Far-Field Postprocessing Variables

Description Name Available Component
Maximum directivity maxD 2D Axisymmetric, 3D
Maximum directivity, dB maxDdB 2D Axisymmetric, 3D
Maximum gain maxGain 2D Axisymmetric, 3D
Maximum gain, dB maxGaindB 2D Axisymmetric, 3D
Maximum realized gain maxRGain 2D Axisymmetric, 3D
Maximum realized gain, dB maxRGaindB 2D Axisymmetric, 3D

Electrically Thick Layer in Transition Boundary Conditions

The new Electrically thick layer option decouples the two domains that are adjacent to a transition boundary condition. The boundary performs like an interior impedance boundary condition, but the layer geometry can be a surface rather than a domain.

Time-Domain Bandpass Impulse Response via FFT

While transient analyses are useful for time-domain reflectometry (TDR) to handle signal integrity (SI) problems, many RF and microwave examples are addressed using frequency-domain simulations that generate S-parameters. By performing the frequency-to-time fast Fourier transform (FFT) after the conventional frequency domain study, TDR analysis is feasible. This type of analysis helps in identifying physical discontinuities and impedance mismatches on a transmission line by investigating the signal fluctuation in the time domain. You can see this functionality in the new Study of a Defective Microstrip Line via Frequency-to-Time FFT Analysis model.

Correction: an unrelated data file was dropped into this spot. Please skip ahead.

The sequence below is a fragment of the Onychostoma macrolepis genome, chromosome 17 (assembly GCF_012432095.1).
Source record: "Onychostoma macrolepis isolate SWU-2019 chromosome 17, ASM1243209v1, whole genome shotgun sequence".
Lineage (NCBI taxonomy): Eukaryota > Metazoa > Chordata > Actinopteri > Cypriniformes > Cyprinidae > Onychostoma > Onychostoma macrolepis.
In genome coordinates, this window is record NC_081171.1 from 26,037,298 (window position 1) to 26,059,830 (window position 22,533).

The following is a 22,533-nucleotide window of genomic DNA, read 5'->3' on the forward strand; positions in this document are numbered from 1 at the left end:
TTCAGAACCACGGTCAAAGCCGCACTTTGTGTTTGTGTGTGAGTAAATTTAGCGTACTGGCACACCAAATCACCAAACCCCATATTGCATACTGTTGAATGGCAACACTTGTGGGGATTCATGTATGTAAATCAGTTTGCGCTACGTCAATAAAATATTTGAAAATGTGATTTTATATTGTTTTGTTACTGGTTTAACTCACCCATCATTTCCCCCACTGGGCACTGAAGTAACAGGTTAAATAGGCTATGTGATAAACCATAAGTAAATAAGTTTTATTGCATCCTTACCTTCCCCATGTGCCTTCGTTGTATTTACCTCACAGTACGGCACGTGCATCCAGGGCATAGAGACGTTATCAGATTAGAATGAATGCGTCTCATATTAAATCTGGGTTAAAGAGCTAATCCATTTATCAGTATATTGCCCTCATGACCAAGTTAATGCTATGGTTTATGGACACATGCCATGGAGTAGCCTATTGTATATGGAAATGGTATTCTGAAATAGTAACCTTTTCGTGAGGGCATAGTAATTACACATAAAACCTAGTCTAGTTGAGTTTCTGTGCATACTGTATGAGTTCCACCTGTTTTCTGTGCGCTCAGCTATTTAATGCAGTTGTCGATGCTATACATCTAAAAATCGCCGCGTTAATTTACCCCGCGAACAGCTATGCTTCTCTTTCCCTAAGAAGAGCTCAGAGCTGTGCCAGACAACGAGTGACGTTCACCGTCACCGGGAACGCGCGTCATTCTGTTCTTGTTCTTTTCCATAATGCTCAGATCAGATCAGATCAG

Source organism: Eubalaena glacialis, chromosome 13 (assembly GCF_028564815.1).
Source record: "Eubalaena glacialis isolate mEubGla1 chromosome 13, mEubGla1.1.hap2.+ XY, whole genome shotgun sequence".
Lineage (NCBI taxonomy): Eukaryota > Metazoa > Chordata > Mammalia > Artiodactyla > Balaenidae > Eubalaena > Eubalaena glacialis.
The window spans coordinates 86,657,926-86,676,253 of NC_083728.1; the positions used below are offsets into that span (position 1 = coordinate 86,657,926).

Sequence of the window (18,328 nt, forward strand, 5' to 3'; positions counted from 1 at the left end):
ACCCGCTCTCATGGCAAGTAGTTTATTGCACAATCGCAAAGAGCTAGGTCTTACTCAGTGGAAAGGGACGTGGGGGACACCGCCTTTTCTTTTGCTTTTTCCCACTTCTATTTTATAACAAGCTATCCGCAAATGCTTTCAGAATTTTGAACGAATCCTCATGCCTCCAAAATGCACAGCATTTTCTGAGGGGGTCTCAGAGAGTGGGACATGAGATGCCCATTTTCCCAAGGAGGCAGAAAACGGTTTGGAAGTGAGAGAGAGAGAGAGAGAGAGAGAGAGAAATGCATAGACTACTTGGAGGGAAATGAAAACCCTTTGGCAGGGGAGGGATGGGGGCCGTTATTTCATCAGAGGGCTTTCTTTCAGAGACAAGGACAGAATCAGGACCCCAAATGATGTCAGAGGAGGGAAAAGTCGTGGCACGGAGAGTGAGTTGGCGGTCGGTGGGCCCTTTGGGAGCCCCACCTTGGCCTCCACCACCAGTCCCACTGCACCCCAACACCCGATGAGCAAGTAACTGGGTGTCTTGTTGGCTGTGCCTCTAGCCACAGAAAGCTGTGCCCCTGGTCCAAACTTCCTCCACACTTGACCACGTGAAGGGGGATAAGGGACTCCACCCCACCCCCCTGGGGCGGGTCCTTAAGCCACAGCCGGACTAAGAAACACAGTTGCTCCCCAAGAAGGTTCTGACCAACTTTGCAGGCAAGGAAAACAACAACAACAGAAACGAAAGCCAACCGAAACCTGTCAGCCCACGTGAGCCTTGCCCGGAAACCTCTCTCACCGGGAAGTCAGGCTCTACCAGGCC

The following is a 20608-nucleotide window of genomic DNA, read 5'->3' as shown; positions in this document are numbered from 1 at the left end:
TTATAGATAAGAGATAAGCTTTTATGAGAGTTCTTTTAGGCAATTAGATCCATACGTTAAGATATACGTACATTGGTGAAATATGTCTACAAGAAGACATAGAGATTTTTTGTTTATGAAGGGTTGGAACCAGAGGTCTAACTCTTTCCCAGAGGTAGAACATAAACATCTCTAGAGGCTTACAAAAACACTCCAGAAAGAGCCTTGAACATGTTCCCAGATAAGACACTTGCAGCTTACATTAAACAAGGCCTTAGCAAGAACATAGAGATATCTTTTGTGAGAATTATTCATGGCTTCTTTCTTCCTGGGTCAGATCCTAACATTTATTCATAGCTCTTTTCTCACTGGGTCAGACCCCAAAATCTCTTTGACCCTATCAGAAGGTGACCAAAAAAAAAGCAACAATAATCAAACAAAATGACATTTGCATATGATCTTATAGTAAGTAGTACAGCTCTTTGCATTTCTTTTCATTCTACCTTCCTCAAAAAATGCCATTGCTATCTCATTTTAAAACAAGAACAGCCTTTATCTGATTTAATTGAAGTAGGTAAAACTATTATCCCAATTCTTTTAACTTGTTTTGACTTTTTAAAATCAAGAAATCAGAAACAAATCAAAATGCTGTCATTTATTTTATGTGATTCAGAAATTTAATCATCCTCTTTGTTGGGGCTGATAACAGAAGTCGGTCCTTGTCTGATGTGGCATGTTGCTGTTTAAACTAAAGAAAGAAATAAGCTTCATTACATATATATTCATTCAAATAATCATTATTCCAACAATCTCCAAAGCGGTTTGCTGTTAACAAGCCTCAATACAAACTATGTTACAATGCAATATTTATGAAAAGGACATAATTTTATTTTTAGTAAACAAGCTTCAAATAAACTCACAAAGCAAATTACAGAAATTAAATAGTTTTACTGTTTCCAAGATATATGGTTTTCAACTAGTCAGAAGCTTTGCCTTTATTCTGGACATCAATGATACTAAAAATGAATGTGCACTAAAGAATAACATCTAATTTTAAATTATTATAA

A microstrip line model using a time-domain lumped port voltage. An example where a time-domain lumped port voltage is used. The overshoot and undershoot of the signal are due to the discontinuities of the microstrip line. An example where a time-domain lumped port voltage is used. The overshoot and undershoot of the signal are due to the discontinuities of the microstrip line.

Far-Field Analysis in a Transient Study

A far-field domain calculation feature is now available with the Electromagnetic Wave, Transient interface. Using this feature, you can perform a frequency-domain wideband antenna far-field pattern analysis by first running a transient response analysis, followed by a time-to-frequency FFT. You can see this functionality demonstrated in the new Transient Analysis of a Printed Dual-Band Strip Antenna model.

A model of a printed dual-band antenna strip showing the far-field radiation pattern.